Why it matters
Indiana or Illinois? The Illinois Supreme Court’s decision to apply its own state law to a dispute over coverage for a Telephone Consumer Protection Act (TCPA) lawsuit led to a victory for the insured. The parties agreed that coverage for the suit was required if Illinois law applied. But the insurer contended that Indiana law should apply and that a conflict existed between the two states’ legal positions. Although no state courts in Indiana have opined on the issue of coverage for TCPA suits under commercial general liability policies, two federal district courts in the state had guessed that the Indiana Supreme Court would not require coverage. Those decisions conflict with Illinois law, the insurer said. But the Illinois Supreme Court was not convinced, finding that an actual conflict did not exist and that Illinois law should apply – leaving the insured with defense coverage for the TCPA suit.
In yet another example of the proliferation of TCPA suits, Illinois-based Bridgeview Health Care Center filed suit against Affordable Digital Hearing after allegedly receiving unsolicited faxes. Affordable’s owner, Jerry Clark, was insured under a comprehensive general liability policy issued by State Farm. The policy was purchased through an Indiana agent and issued to Clark at a business address in Indiana.
State Farm accepted defense of the TCPA suit with a reservation of rights. Bridgeview filed a declaratory judgment action seeking a determination of the insurer’s rights and the parties filed cross motions for summary judgment.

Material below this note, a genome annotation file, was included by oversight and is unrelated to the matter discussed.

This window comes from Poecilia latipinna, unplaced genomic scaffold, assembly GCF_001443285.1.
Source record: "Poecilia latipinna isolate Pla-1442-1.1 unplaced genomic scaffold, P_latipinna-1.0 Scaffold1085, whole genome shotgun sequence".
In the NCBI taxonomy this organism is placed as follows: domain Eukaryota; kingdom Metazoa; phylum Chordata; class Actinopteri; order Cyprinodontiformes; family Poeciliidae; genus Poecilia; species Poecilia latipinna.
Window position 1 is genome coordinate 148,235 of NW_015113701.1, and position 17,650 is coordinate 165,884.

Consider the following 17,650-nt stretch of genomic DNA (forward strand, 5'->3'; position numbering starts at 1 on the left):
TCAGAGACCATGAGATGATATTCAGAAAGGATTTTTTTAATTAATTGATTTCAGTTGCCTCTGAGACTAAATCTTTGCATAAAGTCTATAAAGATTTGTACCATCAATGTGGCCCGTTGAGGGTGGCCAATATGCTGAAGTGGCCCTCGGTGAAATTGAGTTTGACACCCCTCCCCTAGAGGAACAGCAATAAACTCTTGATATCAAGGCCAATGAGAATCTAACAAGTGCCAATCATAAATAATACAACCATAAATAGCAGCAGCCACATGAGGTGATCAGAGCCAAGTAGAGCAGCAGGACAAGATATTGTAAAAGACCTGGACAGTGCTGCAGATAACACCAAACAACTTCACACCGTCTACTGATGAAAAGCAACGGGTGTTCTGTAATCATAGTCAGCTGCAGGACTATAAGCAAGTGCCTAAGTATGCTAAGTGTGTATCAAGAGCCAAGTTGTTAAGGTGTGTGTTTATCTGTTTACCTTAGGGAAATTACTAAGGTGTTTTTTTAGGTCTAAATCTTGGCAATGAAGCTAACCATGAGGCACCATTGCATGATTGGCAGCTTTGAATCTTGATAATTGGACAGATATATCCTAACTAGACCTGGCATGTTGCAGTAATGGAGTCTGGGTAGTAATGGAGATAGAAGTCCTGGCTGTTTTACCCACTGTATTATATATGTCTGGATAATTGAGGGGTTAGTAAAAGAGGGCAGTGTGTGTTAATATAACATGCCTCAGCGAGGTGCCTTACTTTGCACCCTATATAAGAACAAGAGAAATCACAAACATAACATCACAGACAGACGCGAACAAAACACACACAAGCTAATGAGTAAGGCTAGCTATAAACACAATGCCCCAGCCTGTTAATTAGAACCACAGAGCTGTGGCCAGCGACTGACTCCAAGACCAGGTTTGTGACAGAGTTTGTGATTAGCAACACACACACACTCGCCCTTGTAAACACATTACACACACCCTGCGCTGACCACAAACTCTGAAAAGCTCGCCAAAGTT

The issue, as framed by the Illinois Supreme Court, was: “When a federal district court sitting in a sister state makes a prediction … that the supreme court of that state would resolve a legal issue in a way that is at odds with Illinois law, does that prediction, in itself, establish an actual conflict between the two states’ laws for purposes of a choice-of-law analysis?”
Although State Farm acknowledged that under Illinois law coverage was required under both the advertising injury and property damage provisions of the insurance policy, the insurer argued that Illinois law conflicted with Indiana law. Two federal district court decisions from the Southern District of Indiana predicted that the Indiana Supreme Court would hold that no coverage exists under a policy like Clark’s, State Farm said. Those decisions created a conflict with Illinois law, and Indiana law should apply because the state had more significant contacts with the dispute than Illinois.
But the Illinois Supreme Court disagreed. The federal court decisions were “predictive judgments” – really just a guess, and “such a prediction cannot, by itself, establish a conflict between state laws,” the court said. The court also noted that the decisions – issued in 2006 and 2008 – were based upon a Seventh U.S. Circuit Court of Appeals decision opining on how the Illinois Supreme Court would rule on the coverage issue, and the federal appellate panel guessed wrong.
The mere potential for a conflict between state laws is not sufficient to warrant a choice of law analysis, the court wrote, as applying Illinois law would result in no injury to State Farm if Indiana law is not in actual conflict with Illinois. “There is always a ‘potential’ for differences to arise on state-law questions, even on matters that have previously been addressed,” the court noted.
Lacking an actual conflict of state laws, the Illinois Supreme Court applied the law of its own state and granted Bridgeview’s summary judgment motion.
To read the decision in Bridgeview Health Care Center Ltd. v. State Farm Fire & Casualty Co., click here.